Wednesday, September 3, 2008

Sticky fingers

News that the Victoria and Albert Museum has just purchased the original artwork for the Rolling Stones' famous "tongue and lips" logo at auction for US$92, 500 (where it will join other items of design ephemera including Eduardo Paolozzi's extensive Krazy Kat archive) has prompted me to think about the history of New Zealand's popular culture, particularly our popular music and entertainment culture. Who's collecting it?

Te Papa undoubtedly leads the way on this one, with their collection of popular New Zealand cultural ephemera such as Split Enz's stage costumes, Fred Dagg's gumboots (which he gifted to them in 2002), and their selection of LPs and EPs by NZ bands from the 1980s and 1990s. They've also got a handful of original band posters from the era. Not that I've seen any of the latter exhibited (I may have missed it?); but it's very good that they're actively seeking to collect this material, which all-too-often falls through the cracks of New Zealand's cultural collecting institutions.

However, absent Te Papa it's New Zealand libraries, rather than our museums, that predominantly collect popular ephemera, as part of their research collections. The National Library has a great collection of posters, underground comics and ephemera from public protests, searchable online. They define ephemera in an interesting way, too, stating that items are typically:

  • too insubstantial to be included in the Library’s book collections
  • anonymously produced
  • of commercial content
  • related to popular culture and everyday life
  • of interesting graphic design.
I presume that libraries have historically collected this material because they view it as being part of New Zealand's print culture, and thus related to their collections of books and manuscripts. But you could equally argue that it is an important component of both social and design history. New Zealand's major metropolitan museums have been comparatively sluggish in acquiring items of popular culture from the recent past. Which seems crazy to me; leave it too long, until it becomes "history", and the items become scattered and detatched from their provenance, as well as downright expensive.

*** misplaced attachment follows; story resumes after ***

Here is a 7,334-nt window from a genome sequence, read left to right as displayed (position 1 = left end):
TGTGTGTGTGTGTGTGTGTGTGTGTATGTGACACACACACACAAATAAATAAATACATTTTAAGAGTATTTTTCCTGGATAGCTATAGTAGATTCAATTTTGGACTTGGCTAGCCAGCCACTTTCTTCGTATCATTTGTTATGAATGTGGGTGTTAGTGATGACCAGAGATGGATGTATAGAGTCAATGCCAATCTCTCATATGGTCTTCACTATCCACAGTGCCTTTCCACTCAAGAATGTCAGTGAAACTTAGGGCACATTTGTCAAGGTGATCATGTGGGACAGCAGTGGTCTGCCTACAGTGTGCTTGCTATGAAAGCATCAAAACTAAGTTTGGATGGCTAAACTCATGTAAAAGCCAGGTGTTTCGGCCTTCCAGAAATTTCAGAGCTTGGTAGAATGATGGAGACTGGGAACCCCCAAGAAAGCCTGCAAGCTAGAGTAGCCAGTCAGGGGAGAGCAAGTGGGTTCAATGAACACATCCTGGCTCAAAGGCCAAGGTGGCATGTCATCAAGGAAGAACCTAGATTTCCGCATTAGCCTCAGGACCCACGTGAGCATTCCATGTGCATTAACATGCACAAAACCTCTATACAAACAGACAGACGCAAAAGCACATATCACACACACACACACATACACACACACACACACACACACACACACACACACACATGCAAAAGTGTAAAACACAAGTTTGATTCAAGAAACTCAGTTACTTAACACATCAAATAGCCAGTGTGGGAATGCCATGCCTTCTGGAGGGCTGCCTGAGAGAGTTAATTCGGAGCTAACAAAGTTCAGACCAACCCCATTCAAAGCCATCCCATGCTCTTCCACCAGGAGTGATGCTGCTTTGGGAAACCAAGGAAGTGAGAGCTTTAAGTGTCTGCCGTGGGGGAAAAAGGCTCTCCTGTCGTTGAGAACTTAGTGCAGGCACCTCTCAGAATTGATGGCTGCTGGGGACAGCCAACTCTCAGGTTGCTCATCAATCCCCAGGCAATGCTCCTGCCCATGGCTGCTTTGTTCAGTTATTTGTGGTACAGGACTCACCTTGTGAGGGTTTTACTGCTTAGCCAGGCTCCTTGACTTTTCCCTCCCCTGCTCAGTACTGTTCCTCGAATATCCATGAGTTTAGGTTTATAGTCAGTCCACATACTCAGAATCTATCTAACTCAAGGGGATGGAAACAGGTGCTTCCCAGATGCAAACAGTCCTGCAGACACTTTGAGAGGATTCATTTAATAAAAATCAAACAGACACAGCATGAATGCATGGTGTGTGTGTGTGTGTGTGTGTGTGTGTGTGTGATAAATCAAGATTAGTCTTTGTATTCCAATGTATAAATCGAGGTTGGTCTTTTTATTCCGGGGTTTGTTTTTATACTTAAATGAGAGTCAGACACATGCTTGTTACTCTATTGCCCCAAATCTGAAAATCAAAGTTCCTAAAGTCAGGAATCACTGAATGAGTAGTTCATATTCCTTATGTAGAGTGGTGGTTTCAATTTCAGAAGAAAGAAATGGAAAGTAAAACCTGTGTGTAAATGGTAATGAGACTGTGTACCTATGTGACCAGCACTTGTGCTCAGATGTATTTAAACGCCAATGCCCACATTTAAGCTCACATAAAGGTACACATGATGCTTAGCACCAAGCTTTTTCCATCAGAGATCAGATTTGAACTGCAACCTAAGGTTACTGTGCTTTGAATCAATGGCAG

Robin Neate, poster design (undated, c.1982?)

Suprisingly, to me at least, it's Christchurch Library rather than Canterbury Museum, for example, which holds an archive of posters produced for the Flying Nun bands that played at the Gladstone and the Star and Garter in the early 80s. This was a hugely important time in New Zealand's cultural history which has all but disappeared from view; it's great to see the library having taken the lead on collecting and caring for this material. They've put a small selection online. Like the original record sleeves, many of these posters were silk-screened and over-painted by hand; some were designed by notable artists including Lesley Maclean, Chris Knox, Ronnie van Hout, and Robin Neate.

Ronnie van Hout, poster design, 1981

Not for the first time, I've wondered which national cultural organisation might take it upon itself to collect items from New Zealand's graphic design history as significant items of design rather than of social history: it's my understanding that currently no institution does, which is a woeful state of affairs. More bricks and mortar I know ... but I really think New Zealand needs a national design museum.

Back to the Victoria and Albert's most recent acquisition: the designer of the Rolling Stones logo, John Pasche, was a student at the Royal College of Art when he was approached by Mick Jagger to work with the band in 1970. The brief was to design an identity for the Rolling Stones' new record label: Jagger showed him an image of the Hindu goddess Kali as a starting point.

Pasche's logo was first used on the cover and inner sleeve of the Sticky Fingers album pictured above, and has subsequently become a worldwide brand. He was paid 50 pounds for the job, followed by another 200 pounds a few years later by the band in recognition of the great success of the design.

The photographic cover itself was Andy Warhol's concept, although the 'popness' of the lips logo has caused a common misapprehension that Warhol designed it; the model in the tight trousers was Factory regular Joe Dallesandro, the star of Warhol's Flesh (1970), of whom NY Times movie critic Vincent Canby wrote: "His physique is so magnificently shaped that men as well as women become disconnected at the sight of him."

Well yes.


Laurie Duggan said...

Pop trivia. Back in the late 60s-early 70s some of my Melbourne friends ran an import record shop. One thing they noted was that the imports of Sticky Fingers used a real zipper but this tended to damage the records and lots of people brought them back for replacement. The antipodean version just used an image of a zipper.

Luke said...

Hello there CB,

Hey not really a comment here, but I'd love to get in touch with you via email if possible? Mine is –

Hope to hear from you,